Students rarely get the opportunity before they leave grade school to give back to a teacher who has had a positive impact on their lives. Usually that comes in the form of a tearful reunion after they have already finished school-when they reunite with that special teacher who encouraged them to sit up straight and never settle for a “B”.
However, for the students of Timeka Cooley, the chance came earlier than expected as students of her sixth grade math class at KIPP Ascend Charter School, 718 S. Kildare, recommended her for acknowledgment at the upcoming North Lawndale Spirit of Youth Awards ceremony. The annual awards gala, which was held on March 28, recognizes individuals who have positively affected the well-being of youth in the Lawndale community.
In December, when the Lawndale Spirit of Youth Development paperwork was received by the teachers of the school, English Language Arts Department head Amy Pouba suggested turning the recommendation into a writing assignment where the children could write one-page essays recommending a teacher for the award.
“I was notified via my school voicemail and was very honored,” said the 22-year-old Cooley. “I think the students were able to relate to my personality, which is largely cheerful and encouraging, but also demanding at times. They know I want them to succeed and expect the best from each one of them. I think my message resonated.”
Cooley is the youngest teacher to receive the Spirit of Youth development award, which usually is awarded to veteran professors, making the honor all the more impressive.
Only months after graduating from Bradley University in Peoria with a degree in elementary education and middle school math, Cooley began working at Kipp in July of last year and her influence was immediately felt.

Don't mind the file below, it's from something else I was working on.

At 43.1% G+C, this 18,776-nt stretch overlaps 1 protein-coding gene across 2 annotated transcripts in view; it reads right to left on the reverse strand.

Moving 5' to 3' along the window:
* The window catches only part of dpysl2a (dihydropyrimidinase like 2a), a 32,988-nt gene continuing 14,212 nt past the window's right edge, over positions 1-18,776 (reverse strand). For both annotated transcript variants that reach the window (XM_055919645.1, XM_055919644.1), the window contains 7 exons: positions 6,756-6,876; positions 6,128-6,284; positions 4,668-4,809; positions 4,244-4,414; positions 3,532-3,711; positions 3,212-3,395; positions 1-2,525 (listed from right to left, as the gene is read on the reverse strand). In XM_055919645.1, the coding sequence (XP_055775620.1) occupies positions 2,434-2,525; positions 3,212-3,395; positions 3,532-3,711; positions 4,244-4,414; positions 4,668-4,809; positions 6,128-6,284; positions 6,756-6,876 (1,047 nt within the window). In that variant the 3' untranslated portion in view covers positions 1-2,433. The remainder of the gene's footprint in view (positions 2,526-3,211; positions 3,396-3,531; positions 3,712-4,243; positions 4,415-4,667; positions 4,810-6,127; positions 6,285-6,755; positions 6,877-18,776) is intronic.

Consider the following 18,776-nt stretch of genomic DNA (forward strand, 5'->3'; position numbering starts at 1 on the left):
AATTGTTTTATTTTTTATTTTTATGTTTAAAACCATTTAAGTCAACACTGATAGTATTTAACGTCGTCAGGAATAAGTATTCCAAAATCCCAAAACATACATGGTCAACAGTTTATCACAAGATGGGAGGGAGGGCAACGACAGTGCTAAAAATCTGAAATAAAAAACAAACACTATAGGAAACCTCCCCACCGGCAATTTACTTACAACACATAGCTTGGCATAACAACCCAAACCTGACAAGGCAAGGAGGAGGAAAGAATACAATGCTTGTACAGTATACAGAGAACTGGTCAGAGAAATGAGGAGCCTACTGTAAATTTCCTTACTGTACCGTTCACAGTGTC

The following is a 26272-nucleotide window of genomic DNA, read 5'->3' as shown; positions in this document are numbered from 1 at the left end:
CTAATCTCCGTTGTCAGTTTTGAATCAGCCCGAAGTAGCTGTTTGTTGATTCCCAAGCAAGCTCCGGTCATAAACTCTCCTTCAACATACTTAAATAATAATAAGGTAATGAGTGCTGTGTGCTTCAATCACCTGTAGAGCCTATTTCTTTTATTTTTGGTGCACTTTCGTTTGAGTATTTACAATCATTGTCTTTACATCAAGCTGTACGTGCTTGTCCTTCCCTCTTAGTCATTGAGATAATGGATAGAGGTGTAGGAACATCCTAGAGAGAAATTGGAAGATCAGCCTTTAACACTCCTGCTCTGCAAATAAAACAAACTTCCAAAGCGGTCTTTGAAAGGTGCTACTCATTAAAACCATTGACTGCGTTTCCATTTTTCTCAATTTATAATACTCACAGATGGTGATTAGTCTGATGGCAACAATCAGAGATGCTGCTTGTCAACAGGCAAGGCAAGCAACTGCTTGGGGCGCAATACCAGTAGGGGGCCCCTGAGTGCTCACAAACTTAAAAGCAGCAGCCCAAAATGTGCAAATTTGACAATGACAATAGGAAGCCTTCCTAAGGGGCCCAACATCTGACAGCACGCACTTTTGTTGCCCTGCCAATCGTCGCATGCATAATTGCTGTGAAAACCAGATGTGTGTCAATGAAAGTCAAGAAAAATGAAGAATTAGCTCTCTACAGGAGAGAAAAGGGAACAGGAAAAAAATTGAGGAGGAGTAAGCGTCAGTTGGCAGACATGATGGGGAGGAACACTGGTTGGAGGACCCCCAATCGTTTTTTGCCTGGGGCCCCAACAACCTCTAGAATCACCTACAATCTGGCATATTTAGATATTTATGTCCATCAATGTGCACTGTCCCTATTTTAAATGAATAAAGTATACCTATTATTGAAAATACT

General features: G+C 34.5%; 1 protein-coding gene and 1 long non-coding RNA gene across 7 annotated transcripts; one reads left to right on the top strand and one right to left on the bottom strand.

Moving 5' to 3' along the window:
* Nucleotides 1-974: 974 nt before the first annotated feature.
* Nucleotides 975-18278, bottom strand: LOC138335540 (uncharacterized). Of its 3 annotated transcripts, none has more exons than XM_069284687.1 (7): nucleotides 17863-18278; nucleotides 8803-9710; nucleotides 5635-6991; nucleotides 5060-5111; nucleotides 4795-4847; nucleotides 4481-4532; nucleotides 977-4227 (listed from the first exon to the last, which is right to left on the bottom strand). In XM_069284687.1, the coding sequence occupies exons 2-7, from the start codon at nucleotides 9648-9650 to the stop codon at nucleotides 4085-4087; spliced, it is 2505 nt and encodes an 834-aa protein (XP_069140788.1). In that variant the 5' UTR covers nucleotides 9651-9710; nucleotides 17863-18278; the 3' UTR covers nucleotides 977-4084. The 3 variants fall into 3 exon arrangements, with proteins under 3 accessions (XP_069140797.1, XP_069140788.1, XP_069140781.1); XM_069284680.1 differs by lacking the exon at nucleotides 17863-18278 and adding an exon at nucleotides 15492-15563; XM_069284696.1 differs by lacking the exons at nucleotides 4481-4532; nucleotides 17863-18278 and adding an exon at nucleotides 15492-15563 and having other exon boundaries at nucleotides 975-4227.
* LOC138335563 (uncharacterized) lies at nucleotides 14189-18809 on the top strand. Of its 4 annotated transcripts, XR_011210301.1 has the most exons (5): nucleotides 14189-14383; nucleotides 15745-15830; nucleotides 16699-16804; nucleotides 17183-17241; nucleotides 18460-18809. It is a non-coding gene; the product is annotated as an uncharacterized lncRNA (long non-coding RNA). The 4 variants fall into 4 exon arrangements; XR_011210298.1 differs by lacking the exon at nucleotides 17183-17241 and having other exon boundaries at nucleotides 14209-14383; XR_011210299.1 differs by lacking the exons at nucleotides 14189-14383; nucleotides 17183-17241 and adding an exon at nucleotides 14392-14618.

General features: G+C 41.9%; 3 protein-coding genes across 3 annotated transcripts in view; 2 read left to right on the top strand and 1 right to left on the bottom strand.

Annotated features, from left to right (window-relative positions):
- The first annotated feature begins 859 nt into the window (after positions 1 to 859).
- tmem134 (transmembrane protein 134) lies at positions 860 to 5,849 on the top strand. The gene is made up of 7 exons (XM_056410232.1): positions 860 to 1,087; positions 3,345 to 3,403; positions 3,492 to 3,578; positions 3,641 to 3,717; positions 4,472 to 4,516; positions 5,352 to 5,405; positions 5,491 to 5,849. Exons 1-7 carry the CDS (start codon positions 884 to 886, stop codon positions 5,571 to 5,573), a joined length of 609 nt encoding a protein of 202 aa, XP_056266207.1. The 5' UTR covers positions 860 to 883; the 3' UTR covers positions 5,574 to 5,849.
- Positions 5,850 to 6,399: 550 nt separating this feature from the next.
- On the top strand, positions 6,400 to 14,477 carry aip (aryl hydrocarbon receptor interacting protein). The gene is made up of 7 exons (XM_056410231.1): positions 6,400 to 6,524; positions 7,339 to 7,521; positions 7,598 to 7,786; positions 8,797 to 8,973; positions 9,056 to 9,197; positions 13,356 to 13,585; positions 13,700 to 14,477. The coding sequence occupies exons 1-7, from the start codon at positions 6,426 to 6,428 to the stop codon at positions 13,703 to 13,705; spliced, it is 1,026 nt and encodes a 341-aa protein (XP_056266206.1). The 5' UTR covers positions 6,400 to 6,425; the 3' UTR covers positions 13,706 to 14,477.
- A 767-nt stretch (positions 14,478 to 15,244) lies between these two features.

“We do songs to help us remember fractions and equations,” said 11-year-old Tia Hughes who wrote one of the letters of recommendation. “She makes the class fun, but she also makes us work hard so we can get into a good high school. She wants us to treat each other like family and work together.”
Hughes says she always enjoyed math; however, she’d gone through a stretch of difficulty, learning new theorems and equations. Nevertheless, through Cooley’s lighthearted-though-challenging approach the concepts have become second nature.
“We practice and practice until we get it right,” said Hughes. “She assures that everyone understands, and if there is something we don’t understand, she will review it.”
Cooley grew up on the South Side of Chicago, in the Englewood community. When she attended John Dare Elementary School, she became aware of her desire to work with those younger than herself.
“When I was in seventh and eighth grade, I tutored students who were in third and fourth grade,” said Cooley. “My desire to reach out and work with youth is what led me to teach. I have an enormous amount of passion for it.”
This passion allows her to work at Kipp, a school that operates nearly year-round, with classes beginning at 7 a.m. and ending at 5 p.m. Cooley’s day begins promptly at 6 a.m. when she arrives at work.
“It can be very demanding for both the student and the teacher,” said Cooley.
Cooley says she will graciously accept the plaque and $1,000 check for her efforts in the company of her parents, grandparents and three students from the school. Her only regret is that her two younger brothers will be out of town at the time of the ceremony.